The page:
The 100-Plus Year-Legacy of Indian Tennis

A similar article appeared in Kridangan in September 2013 and this one is an updated version for interested readers. Like many other sports, tennis was another gift to the world from British. Army officers and civilians in India played tennis as pastime. Soon, there were competitive tournaments for wider participation. But most such tournaments were won by British nationals, until an Indian, Mohd. Saleem of Lahore broke the stranglehold in 1915. Saleem was so good that he held Punjab Championship for eight successive years from 1919 to 1926 and provided a great inspiration to several Indian players, who were soon drawn to competitive tennis.

India made its maiden entry in Davis Cup in 1921, represented by Mohd. Saleem, SM Jacob, LS Deane and AA Fayzee. After Second World War, All India Lawn Tennis Association, AILTA, decided to organize national tournaments on Grass and Hard Courts. The first Grass Court National Championship was held at Calcutta in 1946, where Sumant Misra emerged as the winner. In the fifties, Indian tennis fans were witness to the emergence of two mercurial players; Ramanathan Krishnan and Dilip Bose. Krishnan won the Grass court tournament as a 16-year old and then went on to win the 1954 boys championship at Wimbledon. Krishnan kept improving his game and as a seventh seed in Wimbledon 1960, he reached the semifinals, where he lost to eventual champion Neale Fraser. In 1961 too, Krishnan reached the semifinals, when he defeated Roy Emerson, the Wimbledon champion in 1964 and 1965. However Krishnan lost the semifinals to Rod Laver, who won that year’s champion. Krishnan’s artistic performance hoisted him as fourth seed in Wimbledon 1962, but an ankle injury made him withdraw from the tournament.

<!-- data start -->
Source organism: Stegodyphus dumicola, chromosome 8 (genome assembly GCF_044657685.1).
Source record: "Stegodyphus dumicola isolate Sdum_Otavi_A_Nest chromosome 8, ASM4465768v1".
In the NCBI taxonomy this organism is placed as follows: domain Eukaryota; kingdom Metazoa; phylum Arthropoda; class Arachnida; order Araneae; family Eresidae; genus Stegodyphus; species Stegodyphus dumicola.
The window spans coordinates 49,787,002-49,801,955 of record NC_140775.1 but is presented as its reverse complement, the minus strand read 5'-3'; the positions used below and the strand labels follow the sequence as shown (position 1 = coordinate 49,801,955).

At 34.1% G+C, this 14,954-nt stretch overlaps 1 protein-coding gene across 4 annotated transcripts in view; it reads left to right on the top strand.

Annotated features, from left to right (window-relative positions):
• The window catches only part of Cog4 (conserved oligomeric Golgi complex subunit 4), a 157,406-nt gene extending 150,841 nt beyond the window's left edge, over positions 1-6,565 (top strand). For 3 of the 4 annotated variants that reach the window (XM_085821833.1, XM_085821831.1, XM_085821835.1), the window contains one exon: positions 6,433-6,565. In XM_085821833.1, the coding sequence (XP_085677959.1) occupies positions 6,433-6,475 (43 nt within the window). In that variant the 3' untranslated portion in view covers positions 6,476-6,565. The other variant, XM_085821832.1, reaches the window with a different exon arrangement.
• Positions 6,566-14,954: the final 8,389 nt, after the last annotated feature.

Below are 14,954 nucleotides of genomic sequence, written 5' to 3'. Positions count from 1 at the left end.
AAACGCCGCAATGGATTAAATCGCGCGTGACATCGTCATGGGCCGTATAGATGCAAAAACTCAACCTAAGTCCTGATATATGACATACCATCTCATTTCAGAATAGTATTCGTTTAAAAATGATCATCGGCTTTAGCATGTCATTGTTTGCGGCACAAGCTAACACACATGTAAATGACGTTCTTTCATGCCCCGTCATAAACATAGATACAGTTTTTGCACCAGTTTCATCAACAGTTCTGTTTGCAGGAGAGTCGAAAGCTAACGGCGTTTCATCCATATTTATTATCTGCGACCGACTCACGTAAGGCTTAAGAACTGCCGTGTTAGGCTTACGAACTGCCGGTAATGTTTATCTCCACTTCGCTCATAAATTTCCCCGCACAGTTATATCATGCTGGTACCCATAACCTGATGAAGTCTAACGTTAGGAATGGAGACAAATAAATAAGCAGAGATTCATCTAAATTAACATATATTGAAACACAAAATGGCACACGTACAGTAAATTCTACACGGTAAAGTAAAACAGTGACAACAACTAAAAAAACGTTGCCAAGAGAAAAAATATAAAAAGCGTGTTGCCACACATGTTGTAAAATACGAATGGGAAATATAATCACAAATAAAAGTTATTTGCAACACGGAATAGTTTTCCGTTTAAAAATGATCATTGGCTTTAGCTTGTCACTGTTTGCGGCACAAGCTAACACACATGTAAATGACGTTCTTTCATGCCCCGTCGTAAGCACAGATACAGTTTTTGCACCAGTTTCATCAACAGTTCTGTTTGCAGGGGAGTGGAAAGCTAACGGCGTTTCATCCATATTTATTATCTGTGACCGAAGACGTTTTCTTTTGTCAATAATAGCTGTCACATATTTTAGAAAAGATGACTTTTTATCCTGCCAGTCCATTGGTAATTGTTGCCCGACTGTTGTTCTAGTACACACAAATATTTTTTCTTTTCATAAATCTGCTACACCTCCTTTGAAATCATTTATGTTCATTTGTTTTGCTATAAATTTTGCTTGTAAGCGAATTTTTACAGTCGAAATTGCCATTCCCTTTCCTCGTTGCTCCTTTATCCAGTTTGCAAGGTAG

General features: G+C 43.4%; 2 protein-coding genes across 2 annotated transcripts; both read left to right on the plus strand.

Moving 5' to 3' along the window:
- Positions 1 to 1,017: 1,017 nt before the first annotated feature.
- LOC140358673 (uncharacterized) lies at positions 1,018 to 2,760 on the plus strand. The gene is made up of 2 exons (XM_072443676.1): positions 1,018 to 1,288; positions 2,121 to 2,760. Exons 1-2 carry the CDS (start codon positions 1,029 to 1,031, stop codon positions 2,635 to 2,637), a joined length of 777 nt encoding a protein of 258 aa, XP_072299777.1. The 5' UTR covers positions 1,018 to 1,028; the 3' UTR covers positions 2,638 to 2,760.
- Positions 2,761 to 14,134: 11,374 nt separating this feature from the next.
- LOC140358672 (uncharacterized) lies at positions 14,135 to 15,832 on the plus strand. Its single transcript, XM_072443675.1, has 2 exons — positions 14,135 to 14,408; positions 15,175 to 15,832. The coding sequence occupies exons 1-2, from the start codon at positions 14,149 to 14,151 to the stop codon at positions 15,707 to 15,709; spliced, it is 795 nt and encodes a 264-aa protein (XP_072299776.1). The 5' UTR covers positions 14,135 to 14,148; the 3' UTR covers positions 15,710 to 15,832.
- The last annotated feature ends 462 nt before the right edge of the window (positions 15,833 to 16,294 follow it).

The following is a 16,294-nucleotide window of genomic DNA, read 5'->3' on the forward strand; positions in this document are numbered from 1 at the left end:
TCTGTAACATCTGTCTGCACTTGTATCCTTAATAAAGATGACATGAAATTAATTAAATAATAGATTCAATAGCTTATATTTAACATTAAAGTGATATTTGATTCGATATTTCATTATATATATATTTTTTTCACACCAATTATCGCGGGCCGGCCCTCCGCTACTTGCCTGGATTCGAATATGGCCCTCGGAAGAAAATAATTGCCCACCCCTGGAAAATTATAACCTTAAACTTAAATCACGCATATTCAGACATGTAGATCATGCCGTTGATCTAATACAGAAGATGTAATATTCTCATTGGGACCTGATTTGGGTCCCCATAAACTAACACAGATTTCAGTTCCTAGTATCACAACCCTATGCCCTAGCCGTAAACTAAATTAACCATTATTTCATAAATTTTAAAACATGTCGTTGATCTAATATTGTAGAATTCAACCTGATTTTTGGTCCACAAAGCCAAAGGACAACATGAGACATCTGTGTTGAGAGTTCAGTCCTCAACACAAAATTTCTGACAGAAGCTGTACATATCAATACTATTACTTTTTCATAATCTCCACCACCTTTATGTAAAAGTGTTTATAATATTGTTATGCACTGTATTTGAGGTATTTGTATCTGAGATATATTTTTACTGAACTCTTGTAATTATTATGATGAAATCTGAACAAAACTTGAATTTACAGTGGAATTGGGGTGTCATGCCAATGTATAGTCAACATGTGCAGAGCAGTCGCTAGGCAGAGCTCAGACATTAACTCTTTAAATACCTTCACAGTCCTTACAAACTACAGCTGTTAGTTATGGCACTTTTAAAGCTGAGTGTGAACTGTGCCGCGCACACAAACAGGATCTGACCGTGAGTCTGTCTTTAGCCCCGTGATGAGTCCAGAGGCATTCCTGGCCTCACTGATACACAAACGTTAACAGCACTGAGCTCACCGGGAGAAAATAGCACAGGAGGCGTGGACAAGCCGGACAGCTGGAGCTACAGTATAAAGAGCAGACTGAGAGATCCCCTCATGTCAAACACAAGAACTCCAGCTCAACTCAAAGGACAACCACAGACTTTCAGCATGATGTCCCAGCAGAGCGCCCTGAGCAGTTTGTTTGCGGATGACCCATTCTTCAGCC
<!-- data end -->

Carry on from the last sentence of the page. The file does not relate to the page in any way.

Tennis

In the sixties and much of the seventies, Ramanathan Krishnan, Jaideep Mukherjee, Premjit Lal and SP Misra dominated Indian tennis. They consistently performed well in Davis Cup and other international matches. Lal and Mukherjee won National and Asian Doubles on four occasions. In 1966, Krishnan, Lal and Mukherjee helped India reach the Davis Cup Final but the team lost to Australia.

In seventies, Vijay Amritraj appeared on the tennis scene and with his brother Anand, Shashi Menon and Jasjit Singh, Vijay provided great strength to Indian tennis. Such efforts led India to their second entry in Davis Cup Final but political reasons prevented India from playing against South Africa. Vijay Amritraj kept his game on an upper keel by playing several Grand Slam tournaments. Although, Vijay couldn’t win any championship, he advanced to third and fourth rounds many times, and even made it to the quarterfinals of US open in 1973 and 1981.

After Vijay, Ramanathan Krishnan’s son, Ramesh picked up the baton in eighties. Ramesh had already proven his worth by winning the Boy’s Titles in French and Wimbledon tournaments in 1979. As a tennis-pro, Ramesh foxed many of his opponents with touch artistry, anticipation and delicate placements. To some extent, his style compensated for his notably poor service. He reached the US open quarterfinals in 1981 and 1987 and also entered Wimbledon quarterfinals in 1986. Ramesh was a key member of the Indian team, which reached the Davis Cup final for the third time in 1987. But India lost to Sweden.